North End Map_Sanborn 1961_BUSINESSES The link below is to a video about the last couple of weeks and some trivia from 1963 when The Bridge Between story begins; 1968, which is in the middle of the decade; and 1973, which is the 10th year. Click on the link and YouTube should open in a separate tab.

LINK:   The Bridge Between Update 20 July 2017

Feedback — good or constructive criticism (is there such a thing as “neutral” feedback?) — is always welcome, here, at my email drnickdebonis@gmail.com or on Facebook, either in The Bridge Between page or as a message.

I hope life continues to bless you.

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What Keeps Me Awake at Night

There are a couple of pieces of information in The Bridge Between which keep me awake at night, because they’ll largely determine whether the book is fiction or non-fiction. OK, I was told a gabazillion times not to exaggerate. These are important data and I’m running them to ground in between the writing.

  1. Smokey’s Row, the Black Triangle, the North End. Among those of you who have said you knew any or all of these names, there’s a wide variation in the name of the area in Waterloo where blacks lived in Waterloo before, during and after the 1963-73 decade and, more importantly, the boundaries which define its size. Secondary resources ranging from the state archives to official reports and research papers about the origin of the black community to newspaper accounts also have a disparity of information about both. After cadging all of the data together, here’s the map which is currently in the draft of Chapter 2 There are Blacks in Iowa? As always, any constructive feedback or criticism is appreciated . . . and the best place to make sure I see it is to me reply to the email from drnickdebonis@gmail.com which has this blog’s link in it.

Smokey Row_North End_11Jul17.png

2. The second major unverified “fact” in dispute is whether the Waterloo school board from 1963-1973 was elected by district or at-large. And if there were districts, where were they and did they change during that 10 years? This is relevant to establishing an important context for Chapter 5 The Years of Activism (1967-70) and Chapter 6 The Years of Discord (1970-73). I’ve been bugging the school district, which has been responsive to a fault, but we’re talking ancient archives in the same vein as the Dead Sea scrolls. Newspaper reports of candidates filing for the seats and the election reports themselves aren’t providing many clues. If you’re an explorer/researcher, any and all assistance is appreciated.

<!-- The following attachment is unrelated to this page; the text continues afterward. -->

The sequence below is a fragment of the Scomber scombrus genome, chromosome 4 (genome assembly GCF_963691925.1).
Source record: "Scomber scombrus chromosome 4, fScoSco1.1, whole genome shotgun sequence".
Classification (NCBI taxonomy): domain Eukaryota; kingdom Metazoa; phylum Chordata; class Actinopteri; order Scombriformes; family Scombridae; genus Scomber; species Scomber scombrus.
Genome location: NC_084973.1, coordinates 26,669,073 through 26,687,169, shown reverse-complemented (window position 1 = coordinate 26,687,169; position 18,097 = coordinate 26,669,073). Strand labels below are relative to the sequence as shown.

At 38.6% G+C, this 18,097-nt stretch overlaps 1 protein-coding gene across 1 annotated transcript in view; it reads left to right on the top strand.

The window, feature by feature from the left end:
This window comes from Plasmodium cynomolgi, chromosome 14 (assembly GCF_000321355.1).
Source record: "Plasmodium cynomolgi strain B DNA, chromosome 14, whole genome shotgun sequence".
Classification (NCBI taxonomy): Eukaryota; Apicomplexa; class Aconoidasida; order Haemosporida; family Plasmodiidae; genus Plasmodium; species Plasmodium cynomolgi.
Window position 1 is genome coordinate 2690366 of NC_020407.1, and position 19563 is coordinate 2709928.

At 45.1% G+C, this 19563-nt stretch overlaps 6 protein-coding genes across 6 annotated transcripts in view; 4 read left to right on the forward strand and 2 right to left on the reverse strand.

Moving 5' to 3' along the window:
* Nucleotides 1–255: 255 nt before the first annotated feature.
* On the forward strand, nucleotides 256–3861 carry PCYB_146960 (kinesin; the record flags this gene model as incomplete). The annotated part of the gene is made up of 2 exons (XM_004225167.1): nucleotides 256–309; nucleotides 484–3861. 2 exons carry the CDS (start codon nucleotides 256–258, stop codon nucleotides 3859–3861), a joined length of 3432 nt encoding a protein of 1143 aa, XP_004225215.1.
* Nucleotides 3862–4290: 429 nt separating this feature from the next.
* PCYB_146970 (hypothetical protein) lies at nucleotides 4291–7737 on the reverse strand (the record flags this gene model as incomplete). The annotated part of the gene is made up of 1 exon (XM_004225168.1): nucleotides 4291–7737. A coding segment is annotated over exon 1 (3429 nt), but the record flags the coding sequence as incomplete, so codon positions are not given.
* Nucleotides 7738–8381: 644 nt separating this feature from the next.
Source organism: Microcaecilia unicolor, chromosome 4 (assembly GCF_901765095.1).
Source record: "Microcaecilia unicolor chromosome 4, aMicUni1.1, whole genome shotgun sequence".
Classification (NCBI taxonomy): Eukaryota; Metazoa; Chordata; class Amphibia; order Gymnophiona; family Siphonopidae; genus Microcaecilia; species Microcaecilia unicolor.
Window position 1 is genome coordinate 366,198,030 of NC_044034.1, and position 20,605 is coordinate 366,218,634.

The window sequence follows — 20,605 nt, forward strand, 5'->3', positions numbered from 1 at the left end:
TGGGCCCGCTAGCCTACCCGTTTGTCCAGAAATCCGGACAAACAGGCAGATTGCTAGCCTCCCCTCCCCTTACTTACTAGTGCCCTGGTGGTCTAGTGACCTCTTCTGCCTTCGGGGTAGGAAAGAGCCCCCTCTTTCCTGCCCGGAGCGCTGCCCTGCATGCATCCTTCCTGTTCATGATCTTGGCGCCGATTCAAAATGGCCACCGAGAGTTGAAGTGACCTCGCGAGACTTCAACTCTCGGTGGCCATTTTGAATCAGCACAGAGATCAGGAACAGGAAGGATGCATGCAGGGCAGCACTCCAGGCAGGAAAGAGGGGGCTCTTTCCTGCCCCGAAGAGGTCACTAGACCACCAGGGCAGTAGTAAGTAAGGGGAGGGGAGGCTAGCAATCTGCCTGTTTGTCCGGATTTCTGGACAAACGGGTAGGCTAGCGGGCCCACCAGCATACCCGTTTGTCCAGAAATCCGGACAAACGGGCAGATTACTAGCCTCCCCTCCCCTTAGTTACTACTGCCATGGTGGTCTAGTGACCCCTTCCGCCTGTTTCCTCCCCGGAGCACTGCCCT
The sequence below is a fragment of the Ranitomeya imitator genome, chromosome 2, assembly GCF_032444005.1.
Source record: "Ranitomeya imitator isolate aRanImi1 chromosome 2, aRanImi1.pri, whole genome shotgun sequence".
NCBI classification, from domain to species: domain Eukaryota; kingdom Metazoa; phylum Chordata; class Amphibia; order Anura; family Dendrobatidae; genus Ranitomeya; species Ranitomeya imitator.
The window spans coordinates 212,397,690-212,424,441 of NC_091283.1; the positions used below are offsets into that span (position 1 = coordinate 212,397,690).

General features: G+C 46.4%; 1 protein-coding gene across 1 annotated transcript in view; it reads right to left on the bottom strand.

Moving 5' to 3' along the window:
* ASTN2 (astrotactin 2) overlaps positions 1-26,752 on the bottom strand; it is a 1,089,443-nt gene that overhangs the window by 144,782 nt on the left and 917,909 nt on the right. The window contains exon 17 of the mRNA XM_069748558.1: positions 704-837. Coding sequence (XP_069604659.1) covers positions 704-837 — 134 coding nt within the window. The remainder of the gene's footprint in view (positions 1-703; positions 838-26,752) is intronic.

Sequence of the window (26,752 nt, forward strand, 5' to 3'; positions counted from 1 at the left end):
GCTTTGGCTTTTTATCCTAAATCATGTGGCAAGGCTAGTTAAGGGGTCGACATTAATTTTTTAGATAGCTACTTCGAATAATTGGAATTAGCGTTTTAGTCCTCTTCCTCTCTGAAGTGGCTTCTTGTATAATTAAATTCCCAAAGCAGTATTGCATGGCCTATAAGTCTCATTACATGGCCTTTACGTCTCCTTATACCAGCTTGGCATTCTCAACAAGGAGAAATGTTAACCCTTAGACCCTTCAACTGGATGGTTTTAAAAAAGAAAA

Finally, there have been a number of people who have come forward in the last week to participate. I’m working to get all of you . . . or “them” if you’ve already participated or decided to wait until the book comes out . . . before the end of the week. There may be some spillover into next week. But now that my wife’s business website has launched — http://www.flair-southern-style.com — it’s back to writing as long as I can sit and stay awake . . . .

Hope your week exceeds all of your expectations. And when someone asks us locally how things are going, the only honest response in, “Just another day in paradise.”

Toes in the Water Mar2017   Nick

UPDATE: The Bridge Between

Good Friday afternoon from the Golden Isles of Georgia. The writing of The Bridge Between (TBB) has been going well the past two weeks, with the usual breaks for life’s little unplanned and planned interruptions, and breaks to rest the mind mentally and the legs cramped from sitting on the beach. Chapter 3 is in draft form, and I’ve started sorting your contributions into chapters 4, 5 and 6. That will help me discover the themes in them. 

I’m closing off phone conversations next week so that I can concentrate on writing those “meaty” chapters. While it will still be possible to shoe-horn later conversations into the chapters later, trying to do that while staying focused on the road map for the chapter is a fools’ exercise. If you graduated from one of the five Waterloo, IA,  [TRIVIA ALERT: There are 30 places in the U.S. named Waterloo and I’ve heard from people in a number of them] high schools from 1963-1973 and would like to be one of the contributors. contact me at drnickdebonis@gmail.com or Nicholas DeBonis on Facebook or @DrNick48 on Twitter. Let me know three days next week and the time for each that would be optimal for you and I’ll call. If there’s a conflict with all three, I’ll call and we’ll make an appointment that does work. And pass this information along to anyone you know who graduated during those 10 years and I’ll schedule them as well. 

I’m including the opening paragraphs for Chapter Two There are Blacks in Iowa? and Chapter 3 Guess Who’s Coming to School to provide a look at where the chapters are heading. Chapter Two is still historical background, but with your comments added where relevant.  Chapter 3, without counting words, is probably 90% what people contributed.

Feedback about spelling and grammar are appreciated. I’m an experienced and competent editor, but it’s tougher when you’re editing your own work — you can read things the way you know they should be and miss the way they’re actually written.